Tomorrow, we celebrate National Coming Out Day. It's part of a national observance in October, which is National Lesbian, Gay, Bisexual, and Transgender History Month. It's been observed in America since 1994.
Tonight, the IUP Six O'Clock Series will host a presentation by Faisal Alam."Hidden Voices: The Lives of LGBT Muslims," which will be offered in the Hadley Union Building Ohio Room and is cosponsored by IUP's GLBT Commission, the Office of International Education, Pride Alliance, and the Department of Religious Studies. This program is designed to highlight the struggles and challenges facing sexual and gender minorities within the Muslim world. Tonight's program is also part of IUP's celebration of International Education Week, October 10-14.
IUP is vocal in its support and acceptance of GLBT lifestyles. We have joined our colleages across the nation to encourage acceptance of GLBT students at colleges, and we all mourn for the families of those students who have suffered and who have lost their lives as a result of harassment and bullying.
IUP has several groups that address GLBT issues. Recently, I asked Todd Cogar, chair of the GLBT Commission at IUP, to offer information for parents whose children are members of the GLBT community as a release for media to use in back-to-school publications. IUP's GLBT Commission is an advisory group to the Office of the President that works to improve the climate for diversity within IUP.
"One of the most important things parents and families can do for their students--and other family members--is to never assume that anyone is heterosexual," he said.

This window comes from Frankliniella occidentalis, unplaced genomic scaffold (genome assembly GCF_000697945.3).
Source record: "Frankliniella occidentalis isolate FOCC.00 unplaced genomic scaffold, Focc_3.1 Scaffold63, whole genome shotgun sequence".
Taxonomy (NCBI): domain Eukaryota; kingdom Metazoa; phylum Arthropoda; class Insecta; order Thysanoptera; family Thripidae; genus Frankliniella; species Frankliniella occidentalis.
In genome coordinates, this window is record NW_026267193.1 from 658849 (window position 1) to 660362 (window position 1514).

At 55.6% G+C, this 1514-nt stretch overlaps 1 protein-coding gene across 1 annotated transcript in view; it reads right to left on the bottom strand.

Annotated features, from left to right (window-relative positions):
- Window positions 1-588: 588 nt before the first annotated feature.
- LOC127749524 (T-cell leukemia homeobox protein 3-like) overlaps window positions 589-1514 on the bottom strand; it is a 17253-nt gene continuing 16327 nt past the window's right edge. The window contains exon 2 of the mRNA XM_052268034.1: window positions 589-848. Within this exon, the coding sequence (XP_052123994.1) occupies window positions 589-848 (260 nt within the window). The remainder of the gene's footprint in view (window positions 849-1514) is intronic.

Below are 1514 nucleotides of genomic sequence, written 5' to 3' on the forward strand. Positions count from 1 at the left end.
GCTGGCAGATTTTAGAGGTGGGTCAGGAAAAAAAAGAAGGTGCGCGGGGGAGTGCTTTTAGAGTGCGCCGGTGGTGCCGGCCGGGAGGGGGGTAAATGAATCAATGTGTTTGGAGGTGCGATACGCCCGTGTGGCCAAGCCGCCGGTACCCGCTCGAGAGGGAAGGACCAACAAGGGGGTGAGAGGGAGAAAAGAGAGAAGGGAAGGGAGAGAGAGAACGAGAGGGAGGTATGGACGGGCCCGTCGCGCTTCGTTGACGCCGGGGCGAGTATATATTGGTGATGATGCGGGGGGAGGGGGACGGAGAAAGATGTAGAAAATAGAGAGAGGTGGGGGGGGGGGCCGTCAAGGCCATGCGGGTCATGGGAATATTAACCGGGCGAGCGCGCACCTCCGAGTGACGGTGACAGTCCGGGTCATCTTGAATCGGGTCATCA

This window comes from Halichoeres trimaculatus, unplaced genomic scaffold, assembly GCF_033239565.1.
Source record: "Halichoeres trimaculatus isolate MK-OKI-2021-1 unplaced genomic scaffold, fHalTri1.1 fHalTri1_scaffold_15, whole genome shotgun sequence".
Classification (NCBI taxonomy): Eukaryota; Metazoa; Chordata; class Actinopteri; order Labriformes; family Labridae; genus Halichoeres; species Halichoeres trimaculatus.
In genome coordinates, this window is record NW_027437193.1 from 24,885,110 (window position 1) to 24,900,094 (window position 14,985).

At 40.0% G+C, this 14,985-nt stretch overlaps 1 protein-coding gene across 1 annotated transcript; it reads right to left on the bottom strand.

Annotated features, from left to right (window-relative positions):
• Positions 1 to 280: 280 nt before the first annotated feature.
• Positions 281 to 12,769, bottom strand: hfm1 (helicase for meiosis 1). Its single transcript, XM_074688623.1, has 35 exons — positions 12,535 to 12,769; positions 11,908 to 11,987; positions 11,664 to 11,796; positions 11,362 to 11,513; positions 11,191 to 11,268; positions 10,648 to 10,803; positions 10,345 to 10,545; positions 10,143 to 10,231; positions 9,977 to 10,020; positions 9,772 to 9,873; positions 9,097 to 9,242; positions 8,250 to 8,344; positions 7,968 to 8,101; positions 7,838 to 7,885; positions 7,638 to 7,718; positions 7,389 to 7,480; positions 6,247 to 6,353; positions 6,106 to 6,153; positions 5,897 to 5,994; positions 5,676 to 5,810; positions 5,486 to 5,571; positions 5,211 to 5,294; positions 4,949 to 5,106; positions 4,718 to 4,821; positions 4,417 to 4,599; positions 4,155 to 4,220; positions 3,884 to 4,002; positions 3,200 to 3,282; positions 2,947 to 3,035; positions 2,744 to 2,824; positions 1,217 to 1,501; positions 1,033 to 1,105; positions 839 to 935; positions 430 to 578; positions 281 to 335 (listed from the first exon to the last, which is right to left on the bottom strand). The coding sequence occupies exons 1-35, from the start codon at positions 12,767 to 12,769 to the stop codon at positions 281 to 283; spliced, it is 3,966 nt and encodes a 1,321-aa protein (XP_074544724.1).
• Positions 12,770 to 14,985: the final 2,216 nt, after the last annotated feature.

"One doesn't have to agree with those who identify as LGBT, but it is so important for individuals who do identify as lesbian, gay, bisexual, transgender, queer, or questioning, to hear that they are supported by their loved ones. Parents and families can impact harassment and bullying in simple ways by addressing inappropriate jokes, by supporting students when incidents occur, and by helping students appropriately address bullying and harassment.
"Students are always looking for those individuals who identify with the community as allies. An ally is someone who is not LGBT, but who is a supportive individual who accepts the person. Being an ally can be a life-saving role for people in the LGBT community. Allies can work with the community for equal rights and fair treatment; they can assist in the coming-out process, and are huge voices of acceptance and respect."
Cogar also advised students to "get involved" at their college.
"College students are always encouraged to get involved in campus life. Students who are involved on campus gain great leadership skills, make the most of their college experience, meet new friends, and often do better academically," he said.
For LGBT students at IUP, for example, there is Pride Alliance, a student organization that has as its goals fostering a safe and supportive academic and social environment for the lesbian, gay, bisexual, transgender, queer, questioning, and ally community of IUP.
IUP also has an active Safe Zone program. This group strives to improve the campus climate for LGBT individuals by providing a visible sign on campus to indicate a safe place for students to go for support. The program provides training to members of the IUP community so that members are knowledgeable and sensitive to LGBT issues. Members pledge to challenge homophobic and heterosexist comments or behaviors in an educational and informative manner.
As part of efforts to raise awareness of issues, last October, the IUP GLBT Commission sponsored an "Anti-Bullying, Anti-Homophobia Vigil of Remembrance" in the Oak Grove on campus, drawing more than two hundred people.
In addition, for the past two years, IUP students, staff, and faculty have participated in the "Only Love" photography awareness program. This event was created by R.C. Stabile, a graduate student in the Student Affairs in Higher Education program.
Here's what Stabile says on the "Only Love" website: "There is so much hate spread through bullying, bashing, and violence. ... We, as college students, the future of America, believe that everyone deserves a chance to love and be loved."
Hard to argue with a message promoting acceptance and love.